Thyme scented pumpkin pureed soup with leek

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Do you fancy a creamy soft embracing puréed soup? Nothing says autumn like pumpkin!

Thyme scented pumpkin soup is easy and fast to prepare.  Just a few ingredients and it is a done deal. It is low calorie but its glycemic index is quite high as both the pumpkin and the potatoes are rich in starch (on the other hands they are also a good source of minerals and vitamins) and they don’t contain many fibers, as well. So, this is my trick: add some leek to provide the fibers you need. Isn’t it enough? Bran, you should add some oat bran and your pureed soup will be healthier, low calorie, and low glycemic.

Keep in mind: pumpkin and potatoes are very rich in starch which turns into glucose after the digestive processes and it may affect your glycemia. Pumpkin is not a side vegetable in your meal, but it provides you with a significant share of carbs, so combine it with a serving of meat or fish and a nice crispy salad.

I have learnt to make this soup recently, because I wanted to appreciate its sweet and soft taste in other dishes as I had always used it only to prepare cappellacci. I was a little afraid of its sweetness, I had never thought it could fit a soup. Well, I was really surprised by the result! Have a try!

You need:

  • pumpkin: you should opt for a winter squash. Its flesh is creamy, compact, and fibrous (sugary) which gets really tender when cooked. I always opt for violina squash: it looks like a big pear and its consistent, thick flesh is very rich in carotene. It must be orange: greenish color means that it is not ripe enough. Store it in the dark at room temperature: at low temperatures it will go bad easily, but at higher  temperatures the starch of the flesh will change its composition. If you buy a whole squash, cut it into pieces and put those you don’t use into the freezer. Always, choose whole pumpkins with a piece of stem which shows its freshness and prevents the loss of water. If the pumpkin show dark spots, or soft parts do not buy it.
  • potatoes: any potatoes fit the recipe. The best ones: those rich in selenium (read the packaging directions)
  • leek: its taste perfectly combines with the pumpkin. You should use it instead of the onion because it is softer and more delicate. It enhances but it does not affect the pumpkin taste. At the vegetables counter, opt for straight consistent and untouched leeks. It is very rich in potassium, magnesium, and vitamins. It also contains a lot of fibers: pumpkin and leek is the perfect couple to regulate slow guts.
  • thyme: buy a small plant of thyme and grow it in your kitchen or in your kitchen garden, if you have one. Fresh leaves are more flavorful than dried and chopped ones. You will use it a lot: aromatic herbs play a very import role in Italian cooking.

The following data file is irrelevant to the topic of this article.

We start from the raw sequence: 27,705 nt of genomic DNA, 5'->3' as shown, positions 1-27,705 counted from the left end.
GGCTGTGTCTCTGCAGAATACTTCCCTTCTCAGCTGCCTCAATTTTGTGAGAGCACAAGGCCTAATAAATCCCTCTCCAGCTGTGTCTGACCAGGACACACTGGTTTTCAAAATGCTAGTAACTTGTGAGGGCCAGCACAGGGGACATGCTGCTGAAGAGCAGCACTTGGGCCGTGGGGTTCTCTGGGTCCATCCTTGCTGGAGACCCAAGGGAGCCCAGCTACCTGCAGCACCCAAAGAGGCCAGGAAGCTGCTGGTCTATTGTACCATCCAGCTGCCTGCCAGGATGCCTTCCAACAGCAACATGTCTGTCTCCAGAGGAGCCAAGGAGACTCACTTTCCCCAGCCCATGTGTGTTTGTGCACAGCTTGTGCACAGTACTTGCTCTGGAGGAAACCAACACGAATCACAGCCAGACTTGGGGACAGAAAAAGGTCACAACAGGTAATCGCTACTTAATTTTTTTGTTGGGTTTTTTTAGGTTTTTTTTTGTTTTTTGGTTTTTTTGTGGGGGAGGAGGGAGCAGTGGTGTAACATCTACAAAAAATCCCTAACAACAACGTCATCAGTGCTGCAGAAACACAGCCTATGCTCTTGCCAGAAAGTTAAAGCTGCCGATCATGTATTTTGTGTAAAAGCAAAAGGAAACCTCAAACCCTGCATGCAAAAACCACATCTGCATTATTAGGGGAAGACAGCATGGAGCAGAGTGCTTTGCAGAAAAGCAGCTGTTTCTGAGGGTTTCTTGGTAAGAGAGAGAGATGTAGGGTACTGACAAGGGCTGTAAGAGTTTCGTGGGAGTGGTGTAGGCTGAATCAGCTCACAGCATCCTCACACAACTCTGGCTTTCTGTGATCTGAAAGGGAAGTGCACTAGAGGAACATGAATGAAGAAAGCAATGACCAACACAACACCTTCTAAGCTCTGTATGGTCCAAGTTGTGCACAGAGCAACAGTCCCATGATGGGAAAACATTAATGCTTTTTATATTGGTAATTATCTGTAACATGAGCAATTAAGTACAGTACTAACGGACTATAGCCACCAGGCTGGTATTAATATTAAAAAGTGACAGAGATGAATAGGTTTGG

• oat-bran: it is the outer layer of the oat grot; it contains a soluble fiber which turns into a soft gel in the guts and controls the glycemia. It is not laxative at all, it just regulates the intestinal transit. You can buy it at the supermarket in the breakfast cereal aisle (it is often used to make low calorie pancakes) or directly at the mills where the flour is produced.

Thyme scented pumpkin pureed soup with leek

Pumpkin, it is so good! It tastes autumnal, warm, and familiar. Yet, pumpkin is tricky, as it has got a quite high glycemic index, so it is not suitable for those who suffer from glycemic disorders, or insulin resistance.
You should treat it in the same way as carbs, and combine it with proteins, and plenty of vegetables. This is my own pumpkin pureed soup.
Course Soup
Cuisine Mediterranean
Keyword pumpking soup with thyme and leek
Prep Time 10 minutes
Cook Time 25 minutes
Servings 4 people


  • 200 gr

    medium leeks

  • 400 gr

    violina squash flesh

  • 100 gr

    yellow potatoes 

  • 4-5

    sprigs of thyme

  • 20 gr butter
  • coarse salt

  • ground pepper 

  • powdered oat bran

  • toasted diced bread 

  • extra virgin olive oil:

    a small teaspoon to garnish the dish


  • Rinse the leek under water to remove dirt and sand. Cut off the roots and the dark green tops and reserve on the body of the leek as much of the dark green you want.  Discard the external leaves; cut straight through up to and through the leek. Fan open and place under cold running water. Then slice it into coarse rings. 
  • Cut the skin off the squash and cut it into coarse chunks and rinse them. 
  • Peel, rinse, and cut the potatoes into dices. 
  • In a stock pot, heat the butter and brown the leek with the thyme. 
  • Add the squash and the potatoes, then cover with water.
  • Season with salt and pepper. Cover with a lid and cook for about 20 minutes. 
  • Remove the thyme; if you want more fibers, add some oat bran and blend with a hand mixer. 
  • If it is too liquid, you may boil it for a few minutes more. On the other hand, if it is too thick, add some hot water.
  • Garnish your soup with a little extra virgin olive oil, some fresh thyme leaves, and some toasted bread. The true recipe would add some crushed amaretti biscuits but I’d rather not add more sugar. 


If some pureed soup has been left, keep it in the fridge for no ore than 2 days, or put it into one serving containers and store in the freezer.

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